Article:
Provost candidates Ron Cole, professor of geology, Scott Wissinger, professor of biology, and Sharon Wesoky, professor of political science, gave presentations Monday Jan. 26 through Wednesday Jan. 28, respectively, on the challenges and opportunities in Allegheny’s academic setting.
Each candidate presented their ideas for about 20 minutes, then answered audience questions for the next 30 minutes. Students, staff and faculty were all in attendance at Quigley’s Henderson Auditorium, almost filling every seat.
Linda DeMeritt, the current provost and dean of the college, is Allegheny’s chief academic officer who works with President James Mullen and other faculty members to shape the college’s academic program.
DeMeritt began her appointment as dean of the college in 2003 and will conclude her tenure at the end of the 2014-2015 academic year.
“She’ll conclude an extraordinary tenure as provost,” said Mullen. “Fortunately we’ll have some time to work to have conversations with the new provost on the issues.”
The next provost will be announced this semester. Mullen explained that there is not a specific date to finalize the process.
“We’re going to have a process now of allowing the community to reflect on what they’ve heard and the conversations that happened,” said Mullen. “I’m going to take some time and have some conversations with the candidates and come to the best decision. I don’t have an exact date for you but certainly understand that this is an important decision.”
In the fall of 2014, students were informed, through a campus-wide email, that a search for the new provost would be taking place into the spring semester. Mullen explained that an internal search for the next provost would best suit Allegheny’s needs.
“…we need a provost who is deeply connected to our culture and values,” wrote Mullen in an email on Oct. 2, 2014. “I am convinced that we will be best served by a colleague who has lived the Allegheny experience and whose leadership will grow from the deep awareness and commitment that comes with that experience.”
In addition to explaining the importance of searching within the college, Mullen also wrote that every campus constituency would have a voice in the selection process.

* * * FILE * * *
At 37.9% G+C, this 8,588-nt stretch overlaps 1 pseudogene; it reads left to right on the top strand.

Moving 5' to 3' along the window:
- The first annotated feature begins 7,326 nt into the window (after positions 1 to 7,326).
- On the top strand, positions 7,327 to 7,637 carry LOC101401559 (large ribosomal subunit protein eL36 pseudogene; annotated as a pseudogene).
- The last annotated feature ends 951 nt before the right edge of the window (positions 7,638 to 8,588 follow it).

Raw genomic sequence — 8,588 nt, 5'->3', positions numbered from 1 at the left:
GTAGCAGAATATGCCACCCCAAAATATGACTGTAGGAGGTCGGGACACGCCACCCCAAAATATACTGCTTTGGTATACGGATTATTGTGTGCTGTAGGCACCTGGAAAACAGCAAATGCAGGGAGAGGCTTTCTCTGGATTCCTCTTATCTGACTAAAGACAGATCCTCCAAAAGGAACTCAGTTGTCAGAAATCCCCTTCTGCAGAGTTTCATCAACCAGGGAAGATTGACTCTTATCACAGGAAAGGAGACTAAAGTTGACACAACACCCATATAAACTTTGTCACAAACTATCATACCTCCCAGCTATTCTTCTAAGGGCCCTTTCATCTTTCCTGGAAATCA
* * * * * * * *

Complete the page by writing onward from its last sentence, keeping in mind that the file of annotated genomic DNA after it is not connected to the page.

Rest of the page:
Following his formal education at the University of Rochester, Cole, a 1987 Allegheny alumnus, returned to his alma mater in 1994 as an assistant professor of geology and has been teaching at the college for the last 20 years.
To Cole, one of the most important aspects of the provost’s position is their role in the community.
“We need to have a community with ongoing education about what it means to be a strong community and I think we’re on the right track for doing this,” said Cole in his presentation Monday, Jan. 26. “We need to build community to provide access and success for these students.”
Cole also mentioned the importance of maintaining a strong and welcoming community in his letter of interest for the position.
“Allegheny is often cited by prospective students and new employees as a welcoming and friendly place and we should ensure that this is consistently true,” wrote Cole. “…without a strong community, other priorities cannot be as effective.”
Other than community, the other topics Cole prioritizes as integral to shaping Allegheny’s future in his letter include teaching and learning excellence, integrating academics with the Gateway, curriculum, student retention and advising, staffing plan and explore shared resources. Cole also brings to attention the under enrollment of the class of 2018.
“An immediate challenge for the next Provost is to advance our priorities while navigating the five year budget impact of the smaller class that matriculated in fall 2014,” wrote Cole. “…it is time to re-evaluate, prioritize and even modify the plan as needed, particularly in our current fiscal climate. A strategic plan needs to be nimble and adaptive and as we approach the mid-term of our plan, this is an ideal time for review.”
To Cole, the provost is a position to not only help shape academic goals, but to measure how those goals are being achieved.
“In closing, I’d like to share that I’ve never quite viewed myself as a leader, yet through my career at Allegheny I have found myself elected into or asked to serve in leadership roles…I would not be writing this letter if I was not fully confident with my ability to serve in this role.”